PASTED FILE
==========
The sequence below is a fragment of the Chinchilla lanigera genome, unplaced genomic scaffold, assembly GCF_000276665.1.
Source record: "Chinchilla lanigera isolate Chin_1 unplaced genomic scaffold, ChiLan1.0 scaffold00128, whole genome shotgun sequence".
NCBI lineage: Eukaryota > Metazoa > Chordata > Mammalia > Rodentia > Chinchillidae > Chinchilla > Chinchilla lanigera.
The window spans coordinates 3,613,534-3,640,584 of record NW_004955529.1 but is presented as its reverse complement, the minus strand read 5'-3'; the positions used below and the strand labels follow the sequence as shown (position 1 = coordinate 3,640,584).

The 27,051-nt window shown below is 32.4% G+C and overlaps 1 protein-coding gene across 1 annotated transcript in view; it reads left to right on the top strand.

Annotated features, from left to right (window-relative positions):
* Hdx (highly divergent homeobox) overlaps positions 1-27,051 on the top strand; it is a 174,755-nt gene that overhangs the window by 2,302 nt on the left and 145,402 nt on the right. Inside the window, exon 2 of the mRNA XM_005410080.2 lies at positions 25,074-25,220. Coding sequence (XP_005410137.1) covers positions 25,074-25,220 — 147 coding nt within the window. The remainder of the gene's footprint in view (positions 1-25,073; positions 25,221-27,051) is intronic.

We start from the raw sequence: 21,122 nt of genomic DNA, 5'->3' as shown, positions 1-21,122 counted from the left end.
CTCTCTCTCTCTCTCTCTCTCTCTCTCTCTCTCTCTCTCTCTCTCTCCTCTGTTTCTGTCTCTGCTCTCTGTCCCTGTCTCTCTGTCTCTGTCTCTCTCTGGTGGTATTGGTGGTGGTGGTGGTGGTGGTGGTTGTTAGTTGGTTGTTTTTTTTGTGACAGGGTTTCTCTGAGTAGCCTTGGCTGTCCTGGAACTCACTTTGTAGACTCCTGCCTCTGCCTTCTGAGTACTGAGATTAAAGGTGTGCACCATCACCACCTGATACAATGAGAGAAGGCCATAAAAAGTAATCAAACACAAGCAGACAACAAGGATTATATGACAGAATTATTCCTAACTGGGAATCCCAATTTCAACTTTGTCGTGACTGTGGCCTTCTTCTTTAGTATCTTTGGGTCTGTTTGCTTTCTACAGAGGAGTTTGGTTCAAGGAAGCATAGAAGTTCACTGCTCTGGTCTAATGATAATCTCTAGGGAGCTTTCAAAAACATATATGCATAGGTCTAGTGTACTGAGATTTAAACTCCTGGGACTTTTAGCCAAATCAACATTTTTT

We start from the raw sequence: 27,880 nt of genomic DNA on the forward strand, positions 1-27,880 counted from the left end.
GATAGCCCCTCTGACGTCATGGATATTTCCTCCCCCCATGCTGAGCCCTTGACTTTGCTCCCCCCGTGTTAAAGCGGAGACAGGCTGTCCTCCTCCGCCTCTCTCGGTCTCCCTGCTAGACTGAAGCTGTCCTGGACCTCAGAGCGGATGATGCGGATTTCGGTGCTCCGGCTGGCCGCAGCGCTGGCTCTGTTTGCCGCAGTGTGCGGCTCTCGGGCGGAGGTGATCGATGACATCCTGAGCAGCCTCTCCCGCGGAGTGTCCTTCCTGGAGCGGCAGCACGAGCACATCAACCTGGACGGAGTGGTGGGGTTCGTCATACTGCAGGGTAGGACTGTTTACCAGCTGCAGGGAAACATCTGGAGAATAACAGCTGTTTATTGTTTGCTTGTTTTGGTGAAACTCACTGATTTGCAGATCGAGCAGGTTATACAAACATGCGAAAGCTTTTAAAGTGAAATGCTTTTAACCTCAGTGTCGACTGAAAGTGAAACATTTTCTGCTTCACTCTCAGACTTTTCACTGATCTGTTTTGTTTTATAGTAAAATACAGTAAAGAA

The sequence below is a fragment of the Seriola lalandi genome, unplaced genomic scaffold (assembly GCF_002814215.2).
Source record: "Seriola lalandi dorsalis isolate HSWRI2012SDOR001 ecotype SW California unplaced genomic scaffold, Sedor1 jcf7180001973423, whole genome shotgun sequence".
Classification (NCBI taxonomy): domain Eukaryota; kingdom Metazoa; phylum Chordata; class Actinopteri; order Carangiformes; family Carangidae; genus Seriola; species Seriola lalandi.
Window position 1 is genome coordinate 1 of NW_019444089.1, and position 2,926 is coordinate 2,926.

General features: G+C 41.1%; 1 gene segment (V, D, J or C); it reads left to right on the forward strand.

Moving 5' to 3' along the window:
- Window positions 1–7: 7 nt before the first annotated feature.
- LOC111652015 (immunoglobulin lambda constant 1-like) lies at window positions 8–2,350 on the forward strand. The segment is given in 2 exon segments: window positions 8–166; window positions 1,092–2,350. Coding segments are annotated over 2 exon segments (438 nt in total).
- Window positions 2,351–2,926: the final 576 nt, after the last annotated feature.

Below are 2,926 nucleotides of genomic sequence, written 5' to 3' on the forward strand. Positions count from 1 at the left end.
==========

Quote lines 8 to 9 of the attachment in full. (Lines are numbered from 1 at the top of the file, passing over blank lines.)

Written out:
We start from the raw sequence: 21,122 nt of genomic DNA, 5'->3' as shown, positions 1-21,122 counted from the left end.
CTCTCTCTCTCTCTCTCTCTCTCTCTCTCTCTCTCTCTCTCTCTCTCCTCTGTTTCTGTCTCTGCTCTCTGTCCCTGTCTCTCTGTCTCTGTCTCTCTCTGGTGGTATTGGTGGTGGTGGTGGTGGTGGTGGTTGTTAGTTGGTTGTTTTTTTTGTGACAGGGTTTCTCTGAGTAGCCTTGGCTGTCCTGGAACTCACTTTGTAGACTCCTGCCTCTGCCTTCTGAGTACTGAGATTAAAGGTGTGCACCATCACCACCTGATACAATGAGAGAAGGCCATAAAAAGTAATCAAACACAAGCAGACAACAAGGATTATATGACAGAATTATTCCTAACTGGGAATCCCAATTTCAACTTTGTCGTGACTGTGGCCTTCTTCTTTAGTATCTTTGGGTCTGTTTGCTTTCTACAGAGGAGTTTGGTTCAAGGAAGCATAGAAGTTCACTGCTCTGGTCTAATGATAATCTCTAGGGAGCTTTCAAAAACATATATGCATAGGTCTAGTGTACTGAGATTTAAACTCCTGGGACTTTTAGCCAAATCAACATTTTTT